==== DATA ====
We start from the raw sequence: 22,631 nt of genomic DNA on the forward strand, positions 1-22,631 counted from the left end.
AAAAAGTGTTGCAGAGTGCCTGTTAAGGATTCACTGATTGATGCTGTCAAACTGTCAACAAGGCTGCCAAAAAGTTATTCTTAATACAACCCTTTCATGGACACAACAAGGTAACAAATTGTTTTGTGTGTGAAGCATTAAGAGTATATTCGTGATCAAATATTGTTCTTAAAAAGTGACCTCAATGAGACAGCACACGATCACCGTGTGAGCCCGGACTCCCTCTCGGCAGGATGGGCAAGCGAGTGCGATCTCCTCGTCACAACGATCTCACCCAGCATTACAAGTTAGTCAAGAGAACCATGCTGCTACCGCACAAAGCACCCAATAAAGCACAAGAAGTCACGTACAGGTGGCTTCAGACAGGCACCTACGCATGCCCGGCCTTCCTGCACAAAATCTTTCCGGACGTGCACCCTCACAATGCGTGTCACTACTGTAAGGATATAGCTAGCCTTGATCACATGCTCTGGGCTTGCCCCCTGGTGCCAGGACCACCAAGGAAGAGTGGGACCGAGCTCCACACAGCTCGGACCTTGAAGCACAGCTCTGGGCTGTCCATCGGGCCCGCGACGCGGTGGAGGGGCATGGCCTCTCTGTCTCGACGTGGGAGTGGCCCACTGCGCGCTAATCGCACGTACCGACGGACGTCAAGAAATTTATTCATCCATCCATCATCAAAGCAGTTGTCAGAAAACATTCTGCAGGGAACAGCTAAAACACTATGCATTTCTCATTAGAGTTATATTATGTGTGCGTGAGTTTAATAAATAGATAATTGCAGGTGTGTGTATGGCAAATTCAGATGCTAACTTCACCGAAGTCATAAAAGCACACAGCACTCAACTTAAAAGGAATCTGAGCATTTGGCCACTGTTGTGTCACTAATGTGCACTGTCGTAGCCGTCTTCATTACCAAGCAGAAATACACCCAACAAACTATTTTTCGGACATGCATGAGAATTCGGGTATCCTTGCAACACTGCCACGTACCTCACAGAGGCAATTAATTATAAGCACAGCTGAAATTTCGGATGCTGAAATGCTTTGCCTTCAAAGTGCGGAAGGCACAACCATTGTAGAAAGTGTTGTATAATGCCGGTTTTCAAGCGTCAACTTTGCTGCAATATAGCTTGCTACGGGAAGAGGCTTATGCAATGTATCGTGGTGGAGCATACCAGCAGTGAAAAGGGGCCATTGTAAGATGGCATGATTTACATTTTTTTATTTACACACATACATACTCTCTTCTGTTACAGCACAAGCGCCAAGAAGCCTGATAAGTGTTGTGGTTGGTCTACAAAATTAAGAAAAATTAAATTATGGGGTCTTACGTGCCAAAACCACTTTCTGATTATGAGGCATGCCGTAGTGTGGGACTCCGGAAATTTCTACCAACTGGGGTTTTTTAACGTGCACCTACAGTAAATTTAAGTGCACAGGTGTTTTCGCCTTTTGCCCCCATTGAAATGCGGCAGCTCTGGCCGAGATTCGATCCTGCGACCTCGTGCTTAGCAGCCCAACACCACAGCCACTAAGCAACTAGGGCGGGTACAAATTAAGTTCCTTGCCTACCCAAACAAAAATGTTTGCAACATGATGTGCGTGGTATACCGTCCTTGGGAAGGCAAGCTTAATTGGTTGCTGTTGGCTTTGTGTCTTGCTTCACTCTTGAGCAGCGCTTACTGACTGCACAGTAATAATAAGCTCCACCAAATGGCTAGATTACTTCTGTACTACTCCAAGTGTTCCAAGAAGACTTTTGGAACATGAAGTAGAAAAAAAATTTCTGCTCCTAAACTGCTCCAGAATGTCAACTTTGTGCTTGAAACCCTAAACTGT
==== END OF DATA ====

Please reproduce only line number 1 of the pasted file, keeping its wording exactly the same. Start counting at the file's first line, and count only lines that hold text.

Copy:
We start from the raw sequence: 22,631 nt of genomic DNA on the forward strand, positions 1-22,631 counted from the left end.